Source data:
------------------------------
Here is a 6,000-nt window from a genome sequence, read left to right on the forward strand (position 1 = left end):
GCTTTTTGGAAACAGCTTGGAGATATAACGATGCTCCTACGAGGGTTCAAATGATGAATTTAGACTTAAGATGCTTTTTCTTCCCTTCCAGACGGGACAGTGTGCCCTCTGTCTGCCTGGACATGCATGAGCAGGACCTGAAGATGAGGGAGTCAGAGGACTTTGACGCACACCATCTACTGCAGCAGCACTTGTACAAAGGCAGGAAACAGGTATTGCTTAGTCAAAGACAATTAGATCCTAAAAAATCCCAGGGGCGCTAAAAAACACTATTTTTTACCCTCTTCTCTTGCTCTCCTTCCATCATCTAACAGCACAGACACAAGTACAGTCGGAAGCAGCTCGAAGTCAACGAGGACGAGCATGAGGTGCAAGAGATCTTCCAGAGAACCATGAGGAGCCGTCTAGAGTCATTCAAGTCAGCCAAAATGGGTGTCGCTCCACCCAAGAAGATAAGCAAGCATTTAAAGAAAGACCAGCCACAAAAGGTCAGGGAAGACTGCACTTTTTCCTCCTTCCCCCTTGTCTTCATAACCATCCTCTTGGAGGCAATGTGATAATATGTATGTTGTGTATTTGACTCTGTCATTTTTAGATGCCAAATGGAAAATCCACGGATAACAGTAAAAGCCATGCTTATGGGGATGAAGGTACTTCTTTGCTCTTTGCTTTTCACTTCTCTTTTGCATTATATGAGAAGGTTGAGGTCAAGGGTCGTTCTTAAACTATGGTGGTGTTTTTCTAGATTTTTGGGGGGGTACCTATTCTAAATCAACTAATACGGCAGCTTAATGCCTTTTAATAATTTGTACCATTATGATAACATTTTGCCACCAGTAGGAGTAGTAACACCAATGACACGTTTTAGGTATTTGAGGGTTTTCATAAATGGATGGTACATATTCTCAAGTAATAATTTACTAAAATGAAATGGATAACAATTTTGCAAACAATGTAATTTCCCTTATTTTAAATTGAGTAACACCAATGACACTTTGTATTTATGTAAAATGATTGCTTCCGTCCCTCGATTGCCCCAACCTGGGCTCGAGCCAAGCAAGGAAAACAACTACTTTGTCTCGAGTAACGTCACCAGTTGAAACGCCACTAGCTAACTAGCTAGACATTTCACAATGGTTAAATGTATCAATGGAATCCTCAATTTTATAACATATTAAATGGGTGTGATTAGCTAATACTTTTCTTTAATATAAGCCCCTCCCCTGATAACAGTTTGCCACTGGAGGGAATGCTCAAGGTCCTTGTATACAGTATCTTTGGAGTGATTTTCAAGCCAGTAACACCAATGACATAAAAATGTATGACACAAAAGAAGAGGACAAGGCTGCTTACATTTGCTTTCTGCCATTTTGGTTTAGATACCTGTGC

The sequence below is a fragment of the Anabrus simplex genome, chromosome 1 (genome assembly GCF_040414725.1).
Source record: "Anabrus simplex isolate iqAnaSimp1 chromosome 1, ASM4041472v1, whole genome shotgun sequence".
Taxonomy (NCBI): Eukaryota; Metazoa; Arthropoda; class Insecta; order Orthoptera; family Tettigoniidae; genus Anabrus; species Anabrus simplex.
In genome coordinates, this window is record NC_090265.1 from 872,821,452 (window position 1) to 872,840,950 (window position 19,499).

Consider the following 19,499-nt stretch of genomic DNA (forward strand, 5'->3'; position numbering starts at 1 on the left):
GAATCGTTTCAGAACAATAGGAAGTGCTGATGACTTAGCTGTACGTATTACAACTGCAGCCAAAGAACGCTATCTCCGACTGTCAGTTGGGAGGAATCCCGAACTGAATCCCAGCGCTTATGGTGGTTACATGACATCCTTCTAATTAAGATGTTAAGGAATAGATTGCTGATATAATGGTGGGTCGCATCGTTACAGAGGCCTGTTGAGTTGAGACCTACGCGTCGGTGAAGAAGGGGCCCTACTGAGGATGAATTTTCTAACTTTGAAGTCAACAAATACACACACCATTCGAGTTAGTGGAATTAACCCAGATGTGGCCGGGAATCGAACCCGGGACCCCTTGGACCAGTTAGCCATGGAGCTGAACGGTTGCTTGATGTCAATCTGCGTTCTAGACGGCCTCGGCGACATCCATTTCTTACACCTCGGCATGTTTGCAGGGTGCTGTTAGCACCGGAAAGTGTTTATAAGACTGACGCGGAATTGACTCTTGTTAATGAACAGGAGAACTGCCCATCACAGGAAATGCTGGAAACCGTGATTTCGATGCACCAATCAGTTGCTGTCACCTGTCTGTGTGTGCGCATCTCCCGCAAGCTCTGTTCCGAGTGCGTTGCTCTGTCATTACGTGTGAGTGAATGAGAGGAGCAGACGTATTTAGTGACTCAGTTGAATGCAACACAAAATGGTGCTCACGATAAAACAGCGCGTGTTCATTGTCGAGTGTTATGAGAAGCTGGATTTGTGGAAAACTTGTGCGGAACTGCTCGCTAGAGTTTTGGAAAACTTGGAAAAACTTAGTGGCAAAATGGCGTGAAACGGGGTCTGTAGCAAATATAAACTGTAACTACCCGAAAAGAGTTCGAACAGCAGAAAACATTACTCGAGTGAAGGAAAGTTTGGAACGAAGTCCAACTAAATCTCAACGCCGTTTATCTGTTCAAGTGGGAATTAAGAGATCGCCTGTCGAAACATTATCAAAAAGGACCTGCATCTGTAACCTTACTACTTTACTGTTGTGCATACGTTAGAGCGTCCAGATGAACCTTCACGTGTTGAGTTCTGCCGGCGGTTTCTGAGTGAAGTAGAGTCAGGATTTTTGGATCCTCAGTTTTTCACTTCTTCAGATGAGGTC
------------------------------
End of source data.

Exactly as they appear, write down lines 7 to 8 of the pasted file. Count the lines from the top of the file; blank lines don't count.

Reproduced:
Consider the following 19,499-nt stretch of genomic DNA (forward strand, 5'->3'; position numbering starts at 1 on the left):
GAATCGTTTCAGAACAATAGGAAGTGCTGATGACTTAGCTGTACGTATTACAACTGCAGCCAAAGAACGCTATCTCCGACTGTCAGTTGGGAGGAATCCCGAACTGAATCCCAGCGCTTATGGTGGTTACATGACATCCTTCTAATTAAGATGTTAAGGAATAGATTGCTGATATAATGGTGGGTCGCATCGTTACAGAGGCCTGTTGAGTTGAGACCTACGCGTCGGTGAAGAAGGGGCCCTACTGAGGATGAATTTTCTAACTTTGAAGTCAACAAATACACACACCATTCGAGTTAGTGGAATTAACCCAGATGTGGCCGGGAATCGAACCCGGGACCCCTTGGACCAGTTAGCCATGGAGCTGAACGGTTGCTTGATGTCAATCTGCGTTCTAGACGGCCTCGGCGACATCCATTTCTTACACCTCGGCATGTTTGCAGGGTGCTGTTAGCACCGGAAAGTGTTTATAAGACTGACGCGGAATTGACTCTTGTTAATGAACAGGAGAACTGCCCATCACAGGAAATGCTGGAAACCGTGATTTCGATGCACCAATCAGTTGCTGTCACCTGTCTGTGTGTGCGCATCTCCCGCAAGCTCTGTTCCGAGTGCGTTGCTCTGTCATTACGTGTGAGTGAATGAGAGGAGCAGACGTATTTAGTGACTCAGTTGAATGCAACACAAAATGGTGCTCACGATAAAACAGCGCGTGTTCATTGTCGAGTGTTATGAGAAGCTGGATTTGTGGAAAACTTGTGCGGAACTGCTCGCTAGAGTTTTGGAAAACTTGGAAAAACTTAGTGGCAAAATGGCGTGAAACGGGGTCTGTAGCAAATATAAACTGTAACTACCCGAAAAGAGTTCGAACAGCAGAAAACATTACTCGAGTGAAGGAAAGTTTGGAACGAAGTCCAACTAAATCTCAACGCCGTTTATCTGTTCAAGTGGGAATTAAGAGATCGCCTGTCGAAACATTATCAAAAAGGACCTGCATCTGTAACCTTACTACTTTACTGTTGTGCATACGTTAGAGCGTCCAGATGAACCTTCACGTGTTGAGTTCTGCCGGCGGTTTCTGAGTGAAGTAGAGTCAGGATTTTTGGATCCTCAGTTTTTCACTTCTTCAGATGAGGTC